Original post: A federal judge says he’ll soon decide whether to allow a homeless encampment in Berkeley to remain on BART property while a case asserting the constitutional rights of the homeless moves forward.
“We're asking him to do things that no judge has done in the past,” said Dan Siegel, an attorney with Siegel, Yee and Brunner, which represents encampment residents.
A few residents of the “Here There” encampment -- named after the iconic art installation on-site -- filed a complaint last week after receiving a 72-hour eviction notice from BART. Northern California District Judge William Alsup heard oral arguments Tuesday morning and said he will make a decision whether to grant a preliminary injunction in the next couple of days.
The question Alsup must answer: Would evicting residents from BART’s property cause irreparable harm to them?
Siegel argues that yes, it would. He told the judge that residents should be allowed to stay on BART’s property near Alcatraz Avenue and Martin Luther King Jr. Way, where they've been for around 10 months, because the city doesn't have enough housing for its homeless population.
“The alternative to being allowed where they’ve been camping is to be thrown out on the street,” Siegel said.
BART attorneys said the transit agency has a right to enforce state trespassing laws on its own property. They argued that proper 72-hour notice was given to residents and that they were pointed to housing and homeless services.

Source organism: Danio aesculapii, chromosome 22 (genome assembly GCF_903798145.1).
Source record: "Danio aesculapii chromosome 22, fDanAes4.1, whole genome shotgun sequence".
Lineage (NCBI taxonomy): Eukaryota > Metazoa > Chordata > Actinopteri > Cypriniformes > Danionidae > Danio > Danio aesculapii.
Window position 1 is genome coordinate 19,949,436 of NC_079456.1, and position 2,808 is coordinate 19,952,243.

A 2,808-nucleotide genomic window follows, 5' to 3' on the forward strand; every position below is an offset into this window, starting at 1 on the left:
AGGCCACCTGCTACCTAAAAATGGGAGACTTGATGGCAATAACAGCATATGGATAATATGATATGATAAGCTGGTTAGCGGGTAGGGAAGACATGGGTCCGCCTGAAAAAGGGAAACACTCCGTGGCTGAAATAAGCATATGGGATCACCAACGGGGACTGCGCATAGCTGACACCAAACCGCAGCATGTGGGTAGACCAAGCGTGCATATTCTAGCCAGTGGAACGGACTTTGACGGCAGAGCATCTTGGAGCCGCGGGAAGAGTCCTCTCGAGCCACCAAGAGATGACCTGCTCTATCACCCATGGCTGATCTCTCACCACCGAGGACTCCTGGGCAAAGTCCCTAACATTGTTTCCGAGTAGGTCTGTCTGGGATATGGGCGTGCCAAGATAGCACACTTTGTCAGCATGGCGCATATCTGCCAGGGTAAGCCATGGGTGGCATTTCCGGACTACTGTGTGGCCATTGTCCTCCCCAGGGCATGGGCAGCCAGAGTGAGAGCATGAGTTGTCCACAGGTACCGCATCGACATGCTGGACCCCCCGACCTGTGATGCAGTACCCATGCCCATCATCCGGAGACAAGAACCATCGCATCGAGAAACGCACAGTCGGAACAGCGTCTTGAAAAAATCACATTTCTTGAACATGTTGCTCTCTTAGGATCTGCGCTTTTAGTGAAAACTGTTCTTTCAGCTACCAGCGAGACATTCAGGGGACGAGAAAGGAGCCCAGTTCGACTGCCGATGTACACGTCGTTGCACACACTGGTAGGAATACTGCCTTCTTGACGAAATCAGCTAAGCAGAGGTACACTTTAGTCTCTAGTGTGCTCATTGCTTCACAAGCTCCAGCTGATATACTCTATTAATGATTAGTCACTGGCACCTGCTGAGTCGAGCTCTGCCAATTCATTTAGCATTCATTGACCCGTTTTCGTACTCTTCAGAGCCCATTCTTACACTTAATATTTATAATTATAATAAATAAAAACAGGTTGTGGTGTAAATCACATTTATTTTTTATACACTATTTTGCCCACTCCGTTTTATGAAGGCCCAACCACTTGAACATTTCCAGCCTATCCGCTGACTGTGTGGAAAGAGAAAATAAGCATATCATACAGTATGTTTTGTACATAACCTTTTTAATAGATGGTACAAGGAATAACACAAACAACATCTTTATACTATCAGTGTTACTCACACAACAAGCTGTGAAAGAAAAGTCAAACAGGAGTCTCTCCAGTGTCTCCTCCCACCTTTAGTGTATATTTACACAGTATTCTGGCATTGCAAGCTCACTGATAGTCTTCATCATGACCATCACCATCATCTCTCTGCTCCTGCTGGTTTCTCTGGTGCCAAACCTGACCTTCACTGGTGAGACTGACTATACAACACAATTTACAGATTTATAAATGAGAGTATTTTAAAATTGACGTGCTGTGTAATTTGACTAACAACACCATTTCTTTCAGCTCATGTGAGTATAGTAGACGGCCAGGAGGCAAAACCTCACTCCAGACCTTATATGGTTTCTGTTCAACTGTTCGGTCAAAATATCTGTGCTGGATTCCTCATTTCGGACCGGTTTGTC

Attorney Kimberly Chin said BART is not in a position to assist the homeless and that letting people live on its property is a liability.
“That property is not suitable for long-term habitation,” Chin said. “There is no running water, there is no electricity.”
When asked by Judge Alsup whether the city has done enough to help its homeless population, Deputy City Attorney Savith Iyengar said Berkeley has spent millions of dollars trying to address the issue.
“The city has a responsibility to the broader community and to serve all residents,” Iyengar said.
The encampment is run by the group First They Came for the Homeless, which has advocated for the homeless the last couple of years. The encampment operates under a set of rules made by group consensus. Drugs and rowdy behavior are not tolerated, according to residents, but the city said there have been numerous complaints from neighbors and some calls to police near the site.
Alsup told Siegel he would have an “uphill battle” proving his case, but also recognized that Berkeley isn't doing enough to serve its homeless population.